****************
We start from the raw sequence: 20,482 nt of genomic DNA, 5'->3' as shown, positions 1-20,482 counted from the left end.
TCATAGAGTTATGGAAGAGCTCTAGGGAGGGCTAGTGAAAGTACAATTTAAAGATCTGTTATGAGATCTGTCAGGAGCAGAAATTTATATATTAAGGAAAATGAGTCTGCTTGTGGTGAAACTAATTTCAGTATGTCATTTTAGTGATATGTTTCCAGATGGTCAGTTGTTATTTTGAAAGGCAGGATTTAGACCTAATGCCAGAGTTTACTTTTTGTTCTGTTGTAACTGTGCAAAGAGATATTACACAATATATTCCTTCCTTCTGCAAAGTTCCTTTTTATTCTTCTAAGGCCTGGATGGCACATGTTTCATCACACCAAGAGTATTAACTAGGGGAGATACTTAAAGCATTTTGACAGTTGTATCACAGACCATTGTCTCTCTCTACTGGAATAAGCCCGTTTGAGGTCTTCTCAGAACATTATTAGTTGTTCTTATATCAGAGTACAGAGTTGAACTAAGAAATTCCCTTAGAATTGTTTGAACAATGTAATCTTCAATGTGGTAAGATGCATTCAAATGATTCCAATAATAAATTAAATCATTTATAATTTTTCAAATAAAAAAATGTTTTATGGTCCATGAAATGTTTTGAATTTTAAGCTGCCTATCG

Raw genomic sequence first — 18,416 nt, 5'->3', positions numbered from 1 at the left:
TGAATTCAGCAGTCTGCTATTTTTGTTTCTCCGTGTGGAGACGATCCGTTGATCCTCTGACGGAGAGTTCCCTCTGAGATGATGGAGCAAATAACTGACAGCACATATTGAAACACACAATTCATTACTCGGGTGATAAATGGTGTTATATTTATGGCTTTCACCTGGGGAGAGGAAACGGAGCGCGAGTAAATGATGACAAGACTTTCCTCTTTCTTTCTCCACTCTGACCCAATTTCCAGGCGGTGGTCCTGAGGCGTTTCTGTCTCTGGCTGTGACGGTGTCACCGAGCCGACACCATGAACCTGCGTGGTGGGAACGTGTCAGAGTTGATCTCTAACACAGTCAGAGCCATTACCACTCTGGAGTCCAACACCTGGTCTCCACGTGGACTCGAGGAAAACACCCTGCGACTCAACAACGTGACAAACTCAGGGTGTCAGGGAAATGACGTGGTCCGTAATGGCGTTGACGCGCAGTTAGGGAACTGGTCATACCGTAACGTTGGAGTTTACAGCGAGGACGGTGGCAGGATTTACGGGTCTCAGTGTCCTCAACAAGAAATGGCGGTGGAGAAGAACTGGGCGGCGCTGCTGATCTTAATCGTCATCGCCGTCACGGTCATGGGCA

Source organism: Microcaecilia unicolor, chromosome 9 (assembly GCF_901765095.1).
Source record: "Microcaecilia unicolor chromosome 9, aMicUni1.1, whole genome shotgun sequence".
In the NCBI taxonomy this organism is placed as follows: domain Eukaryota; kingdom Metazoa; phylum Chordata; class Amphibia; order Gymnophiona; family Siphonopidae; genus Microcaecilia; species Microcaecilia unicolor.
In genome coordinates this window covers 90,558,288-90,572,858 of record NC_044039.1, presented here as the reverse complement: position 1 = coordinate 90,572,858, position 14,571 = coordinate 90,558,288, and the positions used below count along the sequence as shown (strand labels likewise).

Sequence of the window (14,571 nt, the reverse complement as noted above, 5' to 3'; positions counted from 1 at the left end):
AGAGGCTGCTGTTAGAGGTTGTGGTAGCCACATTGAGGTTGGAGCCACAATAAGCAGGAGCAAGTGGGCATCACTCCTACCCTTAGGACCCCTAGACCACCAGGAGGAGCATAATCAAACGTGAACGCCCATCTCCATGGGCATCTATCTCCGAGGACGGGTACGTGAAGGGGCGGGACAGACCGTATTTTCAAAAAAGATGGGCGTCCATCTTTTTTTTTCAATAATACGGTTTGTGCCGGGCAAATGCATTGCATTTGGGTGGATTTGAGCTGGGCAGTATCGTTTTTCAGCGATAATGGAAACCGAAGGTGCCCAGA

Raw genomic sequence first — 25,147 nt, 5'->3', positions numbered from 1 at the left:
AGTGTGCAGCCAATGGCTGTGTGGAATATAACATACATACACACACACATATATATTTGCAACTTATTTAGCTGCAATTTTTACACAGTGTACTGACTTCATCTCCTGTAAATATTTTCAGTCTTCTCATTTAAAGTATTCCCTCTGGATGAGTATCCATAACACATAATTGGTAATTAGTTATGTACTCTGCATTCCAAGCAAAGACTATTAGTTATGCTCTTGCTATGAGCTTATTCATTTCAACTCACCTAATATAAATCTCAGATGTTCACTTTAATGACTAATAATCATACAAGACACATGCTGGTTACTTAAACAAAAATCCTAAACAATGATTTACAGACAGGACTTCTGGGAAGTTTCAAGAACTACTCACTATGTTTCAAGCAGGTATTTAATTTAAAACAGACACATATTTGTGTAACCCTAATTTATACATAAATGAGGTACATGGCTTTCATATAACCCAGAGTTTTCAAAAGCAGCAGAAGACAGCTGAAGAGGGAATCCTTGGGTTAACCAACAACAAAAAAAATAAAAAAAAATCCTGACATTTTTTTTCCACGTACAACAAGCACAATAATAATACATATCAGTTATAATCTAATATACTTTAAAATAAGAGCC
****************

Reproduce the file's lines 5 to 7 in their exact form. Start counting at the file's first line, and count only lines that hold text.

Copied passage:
Source organism: Microcaecilia unicolor, chromosome 9 (assembly GCF_901765095.1).
Source record: "Microcaecilia unicolor chromosome 9, aMicUni1.1, whole genome shotgun sequence".
In the NCBI taxonomy this organism is placed as follows: domain Eukaryota; kingdom Metazoa; phylum Chordata; class Amphibia; order Gymnophiona; family Siphonopidae; genus Microcaecilia; species Microcaecilia unicolor.